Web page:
Refiners Have Something Left in the Tank
Take advantage of near-term volatility to capitalize on long-term opportunity.
Refiners have been the lone bright spot in the energy sector during the past year, handily outperforming every other subsector. While oil prices have deteriorated, refining margins have improved, thanks to strength in gasoline margins due to key refinery outages and strong demand. We maintain a favorable view of the refiners, but do not think the shares are screaming buys. However, buying opportunities could present themselves, with seasonally weaker demand and the return of previously offline refineries likely to weigh on margins and share prices. Beyond the seasonal lull, we expect gasoline demand growth to continue, thanks to sustained low prices, while a potentially above-average maintenance season could keep product inventories in check. Differentials may also come under pressure as U.S. production declines, but we expect any narrowing will be temporary, as transportation costs should create discounts when production growth resumes. Favorable market conditions, earnings growth from refining and nonrefining projects, and sustainable yields combine to make refiners buys on the dips.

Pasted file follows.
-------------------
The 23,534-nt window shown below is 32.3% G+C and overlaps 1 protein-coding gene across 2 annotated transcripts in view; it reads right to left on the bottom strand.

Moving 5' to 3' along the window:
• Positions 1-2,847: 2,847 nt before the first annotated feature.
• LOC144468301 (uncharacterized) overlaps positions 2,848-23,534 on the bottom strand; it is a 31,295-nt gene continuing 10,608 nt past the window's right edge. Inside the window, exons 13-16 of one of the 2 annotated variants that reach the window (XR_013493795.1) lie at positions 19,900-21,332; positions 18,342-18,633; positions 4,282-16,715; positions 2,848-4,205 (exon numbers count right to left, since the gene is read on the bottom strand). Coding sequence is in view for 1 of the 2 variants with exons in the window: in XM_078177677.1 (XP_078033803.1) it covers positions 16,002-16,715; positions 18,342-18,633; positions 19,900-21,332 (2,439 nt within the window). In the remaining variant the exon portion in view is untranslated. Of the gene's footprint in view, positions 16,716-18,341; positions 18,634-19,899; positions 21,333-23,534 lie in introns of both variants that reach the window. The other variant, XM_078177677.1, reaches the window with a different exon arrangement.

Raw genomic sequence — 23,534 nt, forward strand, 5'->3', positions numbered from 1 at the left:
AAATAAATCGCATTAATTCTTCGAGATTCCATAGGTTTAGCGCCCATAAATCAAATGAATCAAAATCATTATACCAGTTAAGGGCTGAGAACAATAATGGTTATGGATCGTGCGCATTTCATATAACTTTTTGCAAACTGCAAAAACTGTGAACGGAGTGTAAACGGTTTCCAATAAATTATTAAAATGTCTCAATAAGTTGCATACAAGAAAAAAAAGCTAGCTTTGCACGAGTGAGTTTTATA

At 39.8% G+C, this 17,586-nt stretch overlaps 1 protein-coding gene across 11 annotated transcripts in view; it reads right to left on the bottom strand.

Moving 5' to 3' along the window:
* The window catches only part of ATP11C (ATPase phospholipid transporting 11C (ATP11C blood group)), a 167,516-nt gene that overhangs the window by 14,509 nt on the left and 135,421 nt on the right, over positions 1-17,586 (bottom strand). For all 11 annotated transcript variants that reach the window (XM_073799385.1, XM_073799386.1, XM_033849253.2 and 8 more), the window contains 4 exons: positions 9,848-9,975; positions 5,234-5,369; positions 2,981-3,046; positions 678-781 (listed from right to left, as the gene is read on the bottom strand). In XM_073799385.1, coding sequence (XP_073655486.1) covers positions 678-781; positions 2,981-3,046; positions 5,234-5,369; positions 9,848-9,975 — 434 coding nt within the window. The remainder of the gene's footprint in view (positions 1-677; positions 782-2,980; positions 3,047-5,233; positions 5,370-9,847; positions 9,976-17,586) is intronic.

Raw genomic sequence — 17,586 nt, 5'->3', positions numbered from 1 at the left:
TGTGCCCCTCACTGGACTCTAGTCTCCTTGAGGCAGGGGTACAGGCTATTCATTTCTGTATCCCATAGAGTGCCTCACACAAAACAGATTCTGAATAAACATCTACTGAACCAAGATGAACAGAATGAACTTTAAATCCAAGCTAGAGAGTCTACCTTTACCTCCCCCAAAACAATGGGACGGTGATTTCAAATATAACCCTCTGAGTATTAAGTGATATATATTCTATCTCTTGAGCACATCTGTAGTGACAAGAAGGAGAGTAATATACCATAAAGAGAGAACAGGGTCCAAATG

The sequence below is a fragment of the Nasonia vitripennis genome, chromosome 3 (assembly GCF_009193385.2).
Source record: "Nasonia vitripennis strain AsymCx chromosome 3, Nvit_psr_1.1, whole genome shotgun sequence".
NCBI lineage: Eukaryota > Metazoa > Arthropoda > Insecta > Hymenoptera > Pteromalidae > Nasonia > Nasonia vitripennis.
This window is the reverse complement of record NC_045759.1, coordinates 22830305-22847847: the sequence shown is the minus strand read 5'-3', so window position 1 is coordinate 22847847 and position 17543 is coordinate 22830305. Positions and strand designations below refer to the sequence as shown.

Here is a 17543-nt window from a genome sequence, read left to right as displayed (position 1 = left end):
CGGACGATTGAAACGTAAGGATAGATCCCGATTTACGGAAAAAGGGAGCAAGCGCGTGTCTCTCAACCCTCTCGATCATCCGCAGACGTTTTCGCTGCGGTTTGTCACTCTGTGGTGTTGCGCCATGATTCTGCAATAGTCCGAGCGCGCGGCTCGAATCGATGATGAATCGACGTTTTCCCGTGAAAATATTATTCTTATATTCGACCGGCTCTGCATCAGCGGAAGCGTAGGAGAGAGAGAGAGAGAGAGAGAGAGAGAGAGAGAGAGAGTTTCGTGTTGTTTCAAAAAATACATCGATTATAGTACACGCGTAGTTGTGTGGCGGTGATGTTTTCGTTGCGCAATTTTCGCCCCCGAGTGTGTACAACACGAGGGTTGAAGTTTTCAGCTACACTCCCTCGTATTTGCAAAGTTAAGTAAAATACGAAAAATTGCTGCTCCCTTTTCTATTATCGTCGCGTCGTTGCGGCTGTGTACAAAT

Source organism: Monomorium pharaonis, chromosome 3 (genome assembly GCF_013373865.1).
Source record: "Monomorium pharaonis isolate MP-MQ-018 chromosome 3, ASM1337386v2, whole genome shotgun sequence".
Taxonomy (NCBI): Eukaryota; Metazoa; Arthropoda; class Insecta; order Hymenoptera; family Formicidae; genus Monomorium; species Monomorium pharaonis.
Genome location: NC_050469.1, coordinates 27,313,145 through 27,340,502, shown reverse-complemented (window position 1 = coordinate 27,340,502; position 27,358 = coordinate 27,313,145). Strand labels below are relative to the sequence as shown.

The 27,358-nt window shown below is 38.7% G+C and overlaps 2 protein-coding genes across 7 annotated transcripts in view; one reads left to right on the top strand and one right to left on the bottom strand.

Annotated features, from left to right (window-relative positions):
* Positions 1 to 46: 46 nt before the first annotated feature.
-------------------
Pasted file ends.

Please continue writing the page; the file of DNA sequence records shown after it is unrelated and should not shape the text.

Gasoline Margins Likely to Remain a Tailwind
The combination of strong demand and refinery outages has boosted gasoline margins about 50% this year, offsetting narrower differentials and lifting overall benchmark margins. Once thought to have peaked, gasoline demand is approaching 2007's record highs, as lower prices and a strengthening economy are driving an increase in vehicle miles traveled (also approaching 2007 peak levels) and contributing to record vehicle sales (led by trucks and SUVs). Meanwhile, refinery outages, particularly in California, have kept inventories balanced despite high utilization rates.
Allen Good does not own shares in any of the securities mentioned above. Find out about Morningstar’s editorial policies.